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Ajax tag events and listeners

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Today we’re going to talk about two features of JSF 2.0’s f:ajax tag: the event attribute and the listener attribute.

The use of both of these is really, really simple – so I’ll just briefly cover the basics, and then launch directly into the sample code.

The “event” attribute of the ajax tag indicates which event to use to trigger the ajax request. There are any number of possible events allowed: You can use the standard browser DOM events (like click, change, keyup, etc. You can also use two special event values – action and valueChange. These two special values correspond to the same events that happen on the server side in JSF. On the client side, action is typically mapped to click, while valueChange is mapped to change or click, depending on the component.

The “listener” attribute of an ajax tag is a method that is called on the server side every time the ajax function happens on the client side. For instance, you could use this attribute to specify a server side function to call every time the user pressed a key – Handy, eh?

Anyhow, without further ado, let’s see how this works in a page. We’re going to detect every time the user lifts a key (the keyup event) – when that happens, we’ll run an ajax command which updates a counter, and refreshes an output field.

Here’s the using page:

   1 <?xml version='1.0' encoding='UTF-8' ?> 
   2 <!DOCTYPE html PUBLIC "-//W3C//DTD XHTML 1.0 Transitional//EN" "http://www.w3.org/TR/xhtml1/DTD/xhtml1-transitional.dtd">
   3 <html xmlns="http://www.w3.org/1999/xhtml"
   4       xmlns:h="http://java.sun.com/jsf/html"
   5       xmlns:f="http://java.sun.com/jsf/core">
   7     <h:head><title>Ajax Tag Event and Listener Demo</title></h:head>
   8     <h:body>
   9         <h:form id="form">
  10             <br/>
  11             Echo test: <h:outputText id="out" value="#{listenBean.hello}"/>
  12             <br/>
  13             String Length: <h:outputText id="count" value="#{listenBean.length}"/>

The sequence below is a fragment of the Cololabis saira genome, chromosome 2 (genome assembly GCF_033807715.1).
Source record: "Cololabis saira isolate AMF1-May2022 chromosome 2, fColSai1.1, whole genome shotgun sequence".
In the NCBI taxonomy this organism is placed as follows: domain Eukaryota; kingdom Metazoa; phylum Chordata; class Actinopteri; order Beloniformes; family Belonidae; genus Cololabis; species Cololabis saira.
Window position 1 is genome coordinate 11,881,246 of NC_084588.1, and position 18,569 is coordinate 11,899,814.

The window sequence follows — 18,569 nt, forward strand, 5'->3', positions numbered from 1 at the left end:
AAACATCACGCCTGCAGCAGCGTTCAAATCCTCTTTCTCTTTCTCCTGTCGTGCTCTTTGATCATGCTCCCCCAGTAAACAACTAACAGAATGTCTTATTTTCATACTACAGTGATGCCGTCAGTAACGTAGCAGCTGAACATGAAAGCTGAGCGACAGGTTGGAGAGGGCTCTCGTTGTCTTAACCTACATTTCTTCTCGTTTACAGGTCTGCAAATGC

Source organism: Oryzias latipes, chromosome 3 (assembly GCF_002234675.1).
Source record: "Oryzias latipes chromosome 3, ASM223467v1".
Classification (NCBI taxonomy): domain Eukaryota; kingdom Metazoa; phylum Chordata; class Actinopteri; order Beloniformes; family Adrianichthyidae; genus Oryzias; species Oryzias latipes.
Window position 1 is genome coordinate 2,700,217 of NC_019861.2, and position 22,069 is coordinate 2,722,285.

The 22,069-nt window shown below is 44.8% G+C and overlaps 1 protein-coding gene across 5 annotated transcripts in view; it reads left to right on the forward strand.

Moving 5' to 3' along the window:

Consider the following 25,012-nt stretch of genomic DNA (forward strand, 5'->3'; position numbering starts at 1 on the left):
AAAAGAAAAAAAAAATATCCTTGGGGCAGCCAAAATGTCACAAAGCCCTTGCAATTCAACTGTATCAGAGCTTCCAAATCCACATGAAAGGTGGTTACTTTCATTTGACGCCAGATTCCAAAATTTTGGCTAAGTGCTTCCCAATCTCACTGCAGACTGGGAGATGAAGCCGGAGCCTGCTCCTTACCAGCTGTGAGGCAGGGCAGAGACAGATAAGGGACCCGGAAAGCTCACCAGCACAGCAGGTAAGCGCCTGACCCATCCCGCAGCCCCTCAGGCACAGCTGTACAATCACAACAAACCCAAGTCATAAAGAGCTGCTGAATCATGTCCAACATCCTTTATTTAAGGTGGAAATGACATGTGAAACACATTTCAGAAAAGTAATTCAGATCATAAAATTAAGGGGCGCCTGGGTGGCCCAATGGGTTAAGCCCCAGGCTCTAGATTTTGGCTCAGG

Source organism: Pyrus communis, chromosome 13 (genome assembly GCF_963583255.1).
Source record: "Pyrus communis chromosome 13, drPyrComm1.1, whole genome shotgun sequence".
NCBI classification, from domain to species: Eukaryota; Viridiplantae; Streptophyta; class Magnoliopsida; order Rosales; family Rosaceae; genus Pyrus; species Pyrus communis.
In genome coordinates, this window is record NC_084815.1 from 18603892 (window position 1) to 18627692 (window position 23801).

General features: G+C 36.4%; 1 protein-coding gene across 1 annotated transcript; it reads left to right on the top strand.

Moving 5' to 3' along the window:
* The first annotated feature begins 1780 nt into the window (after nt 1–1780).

14             <br/>
  15             <h:inputText id="in" value="#{listenBean.hello}" autocomplete="off">
  16                 <f:ajax event="keyup" render="out count eventcount" listener="#{listenBean.update}"/>
  17             </h:inputText>
  18             <br/>
  19             Event count: <h:outputText id="eventcount" value="#{listenBean.eventCount}"/>
  20         </h:form>
  22     </h:body>
  23 </html>

As I said, we tag the inputText (line 15) with an ajax tag (line 16). That ajax tag listens for the keyup event – when such an event occurs, we send an ajax request to the server. That ajax request will run a listener method (listenBean.update), apply the new string value from the inputText (listenBean.hello), and then render out (line 11), count (line 13), and eventcount (line 19).

The bean itself is nothing special: here’s the example below:

   1 import javax.faces.bean.ManagedBean;
   2 import javax.faces.bean.ViewScoped;
   3 import javax.faces.event.AjaxBehaviorEvent;
   5 @ManagedBean(name="listenBean")
   6 @ViewScoped
   7 public class ListenBean {
   9     private String hello = "Hello";
  11     private int length = hello.length();
  13     private int eventCount = 0;
  15     public String getHello() {
  16         return hello;
  17     }
  19     public void setHello(String hello) {
  20         this.hello = hello;
  21     }
  23     public int getLength() {
  24         return length;
  25     }
  27     public int getEventCount() {
  28         return eventCount;
  29     }
  31     public void update(AjaxBehaviorEvent event) {
  32         length = hello.length();
  33         eventCount++;
  34     }
  35 }

So – questions? Ask below.

(This article originally published on my java.net blog on September 26, 2009.)


Written by jamesgdriscoll

February 9, 2010 at 10:29 PM

Posted in ajax, JSF

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